Hemingway was right. “If you are lucky enough to have lived in Paris as a young man, then wherever you go for the rest of your life, it stays with you, for Paris is a moveable feast.”
I lived several years in Paris, and though I was not a young man (or woman), I understand with a pang of deepest attachment what Hemingway felt. Because no matter where I have gone in the rest of my life, Paris has indeed stayed with me. Like your skin stays with you. Or your heartbeat.
Taking Hemingway’s words out of context, someone might misunderstand that the “feast” he was referring to has nothing to do, really, with dégustation. He was not talking about Paris being Paris because of her crème brulées with their perfectly crisp caramelized crusts, or her most delicately filled profiteroles, or her buttery croissants, or even her hors d’oeuvres hors déscription. He was talking about something much broader and deeper than food. He was talking about the aesthetic richness and the elevated intellectual climate of a city that fed (artistically more than physically) the likes of Joyce, Pound, Stein and the Fitzgeralds. Paris, Hemingway meant, offers food for the soul as much or more than food for the body, and is, like any of the original moveable feasts of the Christian calendar, a landmark from which to measure all one’s remaining days.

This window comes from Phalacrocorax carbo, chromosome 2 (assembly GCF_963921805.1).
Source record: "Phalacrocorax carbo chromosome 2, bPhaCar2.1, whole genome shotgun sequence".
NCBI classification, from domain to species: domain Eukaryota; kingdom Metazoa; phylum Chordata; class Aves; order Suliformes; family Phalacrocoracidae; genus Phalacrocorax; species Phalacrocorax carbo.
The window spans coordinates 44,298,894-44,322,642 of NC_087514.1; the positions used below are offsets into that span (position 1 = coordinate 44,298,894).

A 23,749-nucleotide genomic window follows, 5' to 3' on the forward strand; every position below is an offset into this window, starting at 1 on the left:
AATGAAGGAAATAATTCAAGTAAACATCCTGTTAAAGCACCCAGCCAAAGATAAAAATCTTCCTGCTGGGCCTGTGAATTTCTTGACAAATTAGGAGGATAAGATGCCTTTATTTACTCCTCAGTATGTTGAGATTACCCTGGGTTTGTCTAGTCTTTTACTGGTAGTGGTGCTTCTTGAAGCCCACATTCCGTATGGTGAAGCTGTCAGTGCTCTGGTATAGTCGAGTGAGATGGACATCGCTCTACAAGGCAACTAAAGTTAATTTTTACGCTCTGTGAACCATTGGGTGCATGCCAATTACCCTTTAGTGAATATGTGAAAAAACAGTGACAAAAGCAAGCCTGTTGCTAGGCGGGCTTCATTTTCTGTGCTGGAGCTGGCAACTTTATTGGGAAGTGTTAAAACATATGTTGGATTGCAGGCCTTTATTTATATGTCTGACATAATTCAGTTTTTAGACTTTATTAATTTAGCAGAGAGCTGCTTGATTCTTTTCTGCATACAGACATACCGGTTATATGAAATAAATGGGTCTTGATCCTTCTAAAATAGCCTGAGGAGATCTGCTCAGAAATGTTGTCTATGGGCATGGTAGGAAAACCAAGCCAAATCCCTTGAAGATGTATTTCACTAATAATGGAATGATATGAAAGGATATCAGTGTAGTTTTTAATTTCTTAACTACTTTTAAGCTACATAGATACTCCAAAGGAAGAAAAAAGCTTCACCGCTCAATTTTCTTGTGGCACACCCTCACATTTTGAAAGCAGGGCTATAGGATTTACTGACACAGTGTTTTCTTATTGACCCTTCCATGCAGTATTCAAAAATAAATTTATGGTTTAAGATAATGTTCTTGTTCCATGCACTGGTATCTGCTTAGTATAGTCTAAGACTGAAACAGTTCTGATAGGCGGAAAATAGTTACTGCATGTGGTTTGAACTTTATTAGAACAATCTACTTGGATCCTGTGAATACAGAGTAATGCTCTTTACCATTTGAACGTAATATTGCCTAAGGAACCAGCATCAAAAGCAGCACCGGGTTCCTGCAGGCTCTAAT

But I’m supposed to be writing about Singapore, aren’t I? So why begin this post with Paris? Because there is an unlikely likeness between Singapore and Paris.
That likeness is both cities’ juicy, steamy, spicy love affair with food.
“Singaporeans spend a lot of time eating and thinking about food,” Singapore’s former Foreign Minister George Yeo has said. “Even while we are eating, we are already thinking of the next meal. It is an inseparable part of our culture.” I have witnessed this and can tell you that it is true. Food — its ingredients, its origins, its preparation, its presentation, its authenticity, its variety, its accessibility, its artistry, its pure fun — is a gravitational center in Singapore, as much recreation as creation, as much a quasi-religion here as it is Paris.
One of the reasons Singapore is a foodie’s mecca is #1 on my list of What I Will Really Miss About Singapore: Diversity. With so many wildly different cultures converging in one place, you get a flavorful cross-pollination of cuisines. While there aren’t multiple Michelin star restaurants (I’ve heard there are just two, opened up recently in the Marina Bay Sands, but I’m not frequenting them, just to say), the stuff that draws the non-stop stream of food tours here is what you can buy off the street. Literally.